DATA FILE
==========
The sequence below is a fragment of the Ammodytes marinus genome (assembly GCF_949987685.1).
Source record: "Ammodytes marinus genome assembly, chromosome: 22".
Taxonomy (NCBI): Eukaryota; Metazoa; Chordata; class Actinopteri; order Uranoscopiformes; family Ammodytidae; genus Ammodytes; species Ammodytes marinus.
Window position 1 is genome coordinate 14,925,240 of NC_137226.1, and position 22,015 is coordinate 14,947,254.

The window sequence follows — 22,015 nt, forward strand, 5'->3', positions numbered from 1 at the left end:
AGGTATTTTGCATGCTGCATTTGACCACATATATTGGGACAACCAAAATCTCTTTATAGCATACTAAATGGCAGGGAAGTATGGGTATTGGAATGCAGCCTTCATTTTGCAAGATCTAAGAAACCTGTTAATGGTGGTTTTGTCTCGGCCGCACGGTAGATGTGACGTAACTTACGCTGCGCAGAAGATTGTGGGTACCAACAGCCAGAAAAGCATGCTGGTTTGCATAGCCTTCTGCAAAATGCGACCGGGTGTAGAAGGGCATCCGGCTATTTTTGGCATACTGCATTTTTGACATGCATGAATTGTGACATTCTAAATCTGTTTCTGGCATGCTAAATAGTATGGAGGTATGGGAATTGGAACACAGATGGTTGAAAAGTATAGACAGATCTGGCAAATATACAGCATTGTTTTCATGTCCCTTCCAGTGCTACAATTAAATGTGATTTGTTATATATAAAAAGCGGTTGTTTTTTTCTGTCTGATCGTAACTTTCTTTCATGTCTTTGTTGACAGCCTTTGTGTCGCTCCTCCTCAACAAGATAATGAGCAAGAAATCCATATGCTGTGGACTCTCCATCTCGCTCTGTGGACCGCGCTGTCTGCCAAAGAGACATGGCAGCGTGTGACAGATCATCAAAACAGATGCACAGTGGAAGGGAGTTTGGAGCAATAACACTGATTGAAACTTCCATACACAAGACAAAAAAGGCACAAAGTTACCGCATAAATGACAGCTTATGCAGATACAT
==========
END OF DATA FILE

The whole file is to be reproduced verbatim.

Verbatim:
The sequence below is a fragment of the Ammodytes marinus genome (assembly GCF_949987685.1).
Source record: "Ammodytes marinus genome assembly, chromosome: 22".
Taxonomy (NCBI): Eukaryota; Metazoa; Chordata; class Actinopteri; order Uranoscopiformes; family Ammodytidae; genus Ammodytes; species Ammodytes marinus.
Window position 1 is genome coordinate 14,925,240 of NC_137226.1, and position 22,015 is coordinate 14,947,254.

The window sequence follows — 22,015 nt, forward strand, 5'->3', positions numbered from 1 at the left end:
AGGTATTTTGCATGCTGCATTTGACCACATATATTGGGACAACCAAAATCTCTTTATAGCATACTAAATGGCAGGGAAGTATGGGTATTGGAATGCAGCCTTCATTTTGCAAGATCTAAGAAACCTGTTAATGGTGGTTTTGTCTCGGCCGCACGGTAGATGTGACGTAACTTACGCTGCGCAGAAGATTGTGGGTACCAACAGCCAGAAAAGCATGCTGGTTTGCATAGCCTTCTGCAAAATGCGACCGGGTGTAGAAGGGCATCCGGCTATTTTTGGCATACTGCATTTTTGACATGCATGAATTGTGACATTCTAAATCTGTTTCTGGCATGCTAAATAGTATGGAGGTATGGGAATTGGAACACAGATGGTTGAAAAGTATAGACAGATCTGGCAAATATACAGCATTGTTTTCATGTCCCTTCCAGTGCTACAATTAAATGTGATTTGTTATATATAAAAAGCGGTTGTTTTTTTCTGTCTGATCGTAACTTTCTTTCATGTCTTTGTTGACAGCCTTTGTGTCGCTCCTCCTCAACAAGATAATGAGCAAGAAATCCATATGCTGTGGACTCTCCATCTCGCTCTGTGGACCGCGCTGTCTGCCAAAGAGACATGGCAGCGTGTGACAGATCATCAAAACAGATGCACAGTGGAAGGGAGTTTGGAGCAATAACACTGATTGAAACTTCCATACACAAGACAAAAAAGGCACAAAGTTACCGCATAAATGACAGCTTATGCAGATACAT